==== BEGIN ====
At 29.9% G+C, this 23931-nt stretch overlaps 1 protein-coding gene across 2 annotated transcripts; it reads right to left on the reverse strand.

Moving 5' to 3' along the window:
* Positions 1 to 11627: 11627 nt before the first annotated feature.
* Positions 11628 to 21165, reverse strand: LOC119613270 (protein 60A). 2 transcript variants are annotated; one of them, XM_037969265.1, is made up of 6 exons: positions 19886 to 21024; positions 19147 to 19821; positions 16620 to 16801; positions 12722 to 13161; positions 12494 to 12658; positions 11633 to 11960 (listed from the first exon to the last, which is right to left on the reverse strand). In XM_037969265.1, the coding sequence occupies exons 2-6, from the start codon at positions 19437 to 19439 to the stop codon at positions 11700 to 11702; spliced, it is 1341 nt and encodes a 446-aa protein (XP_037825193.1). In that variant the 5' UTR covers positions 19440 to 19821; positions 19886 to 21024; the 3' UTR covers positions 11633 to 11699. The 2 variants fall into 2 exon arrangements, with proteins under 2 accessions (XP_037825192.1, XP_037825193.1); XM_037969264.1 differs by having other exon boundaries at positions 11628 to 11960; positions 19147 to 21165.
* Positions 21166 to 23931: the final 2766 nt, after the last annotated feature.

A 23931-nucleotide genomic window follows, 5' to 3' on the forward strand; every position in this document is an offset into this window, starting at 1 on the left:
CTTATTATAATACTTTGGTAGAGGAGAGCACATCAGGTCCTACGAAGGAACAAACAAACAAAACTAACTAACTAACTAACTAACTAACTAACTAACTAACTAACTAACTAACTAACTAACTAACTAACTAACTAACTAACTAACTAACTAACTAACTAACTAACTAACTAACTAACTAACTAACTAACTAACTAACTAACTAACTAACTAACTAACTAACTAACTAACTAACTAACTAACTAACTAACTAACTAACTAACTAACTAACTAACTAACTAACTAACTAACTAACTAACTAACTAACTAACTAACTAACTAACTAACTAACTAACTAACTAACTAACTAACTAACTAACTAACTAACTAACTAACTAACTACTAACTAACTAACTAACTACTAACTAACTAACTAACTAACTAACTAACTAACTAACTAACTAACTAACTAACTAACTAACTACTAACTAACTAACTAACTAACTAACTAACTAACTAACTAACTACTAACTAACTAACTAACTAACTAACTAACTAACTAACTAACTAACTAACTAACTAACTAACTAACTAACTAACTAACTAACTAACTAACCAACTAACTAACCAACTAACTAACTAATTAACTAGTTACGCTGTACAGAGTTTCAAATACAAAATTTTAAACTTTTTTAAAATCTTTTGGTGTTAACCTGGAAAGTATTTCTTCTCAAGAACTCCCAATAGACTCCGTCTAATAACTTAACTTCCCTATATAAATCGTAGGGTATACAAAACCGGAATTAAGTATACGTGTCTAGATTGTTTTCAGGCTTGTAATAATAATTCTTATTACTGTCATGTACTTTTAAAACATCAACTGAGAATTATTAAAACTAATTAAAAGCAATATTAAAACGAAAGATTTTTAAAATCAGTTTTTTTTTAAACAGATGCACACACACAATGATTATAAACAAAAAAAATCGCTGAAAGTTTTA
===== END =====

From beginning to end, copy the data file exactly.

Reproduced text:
At 29.9% G+C, this 23931-nt stretch overlaps 1 protein-coding gene across 2 annotated transcripts; it reads right to left on the reverse strand.

Moving 5' to 3' along the window:
* Positions 1 to 11627: 11627 nt before the first annotated feature.
* Positions 11628 to 21165, reverse strand: LOC119613270 (protein 60A). 2 transcript variants are annotated; one of them, XM_037969265.1, is made up of 6 exons: positions 19886 to 21024; positions 19147 to 19821; positions 16620 to 16801; positions 12722 to 13161; positions 12494 to 12658; positions 11633 to 11960 (listed from the first exon to the last, which is right to left on the reverse strand). In XM_037969265.1, the coding sequence occupies exons 2-6, from the start codon at positions 19437 to 19439 to the stop codon at positions 11700 to 11702; spliced, it is 1341 nt and encodes a 446-aa protein (XP_037825193.1). In that variant the 5' UTR covers positions 19440 to 19821; positions 19886 to 21024; the 3' UTR covers positions 11633 to 11699. The 2 variants fall into 2 exon arrangements, with proteins under 2 accessions (XP_037825192.1, XP_037825193.1); XM_037969264.1 differs by having other exon boundaries at positions 11628 to 11960; positions 19147 to 21165.
* Positions 21166 to 23931: the final 2766 nt, after the last annotated feature.

A 23931-nucleotide genomic window follows, 5' to 3' on the forward strand; every position in this document is an offset into this window, starting at 1 on the left:
CTTATTATAATACTTTGGTAGAGGAGAGCACATCAGGTCCTACGAAGGAACAAACAAACAAAACTAACTAACTAACTAACTAACTAACTAACTAACTAACTAACTAACTAACTAACTAACTAACTAACTAACTAACTAACTAACTAACTAACTAACTAACTAACTAACTAACTAACTAACTAACTAACTAACTAACTAACTAACTAACTAACTAACTAACTAACTAACTAACTAACTAACTAACTAACTAACTAACTAACTAACTAACTAACTAACTAACTAACTAACTAACTAACTAACTAACTAACTAACTAACTAACTAACTAACTAACTAACTAACTAACTAACTAACTAACTAACTAACTAACTAACTAACTACTAACTAACTAACTAACTACTAACTAACTAACTAACTAACTAACTAACTAACTAACTAACTAACTAACTAACTAACTAACTACTAACTAACTAACTAACTAACTAACTAACTAACTAACTAACTACTAACTAACTAACTAACTAACTAACTAACTAACTAACTAACTAACTAACTAACTAACTAACTAACTAACTAACTAACTAACTAACTAACCAACTAACTAACCAACTAACTAACTAATTAACTAGTTACGCTGTACAGAGTTTCAAATACAAAATTTTAAACTTTTTTAAAATCTTTTGGTGTTAACCTGGAAAGTATTTCTTCTCAAGAACTCCCAATAGACTCCGTCTAATAACTTAACTTCCCTATATAAATCGTAGGGTATACAAAACCGGAATTAAGTATACGTGTCTAGATTGTTTTCAGGCTTGTAATAATAATTCTTATTACTGTCATGTACTTTTAAAACATCAACTGAGAATTATTAAAACTAATTAAAAGCAATATTAAAACGAAAGATTTTTAAAATCAGTTTTTTTTTAAACAGATGCACACACACAATGATTATAAACAAAAAAAATCGCTGAAAGTTTTA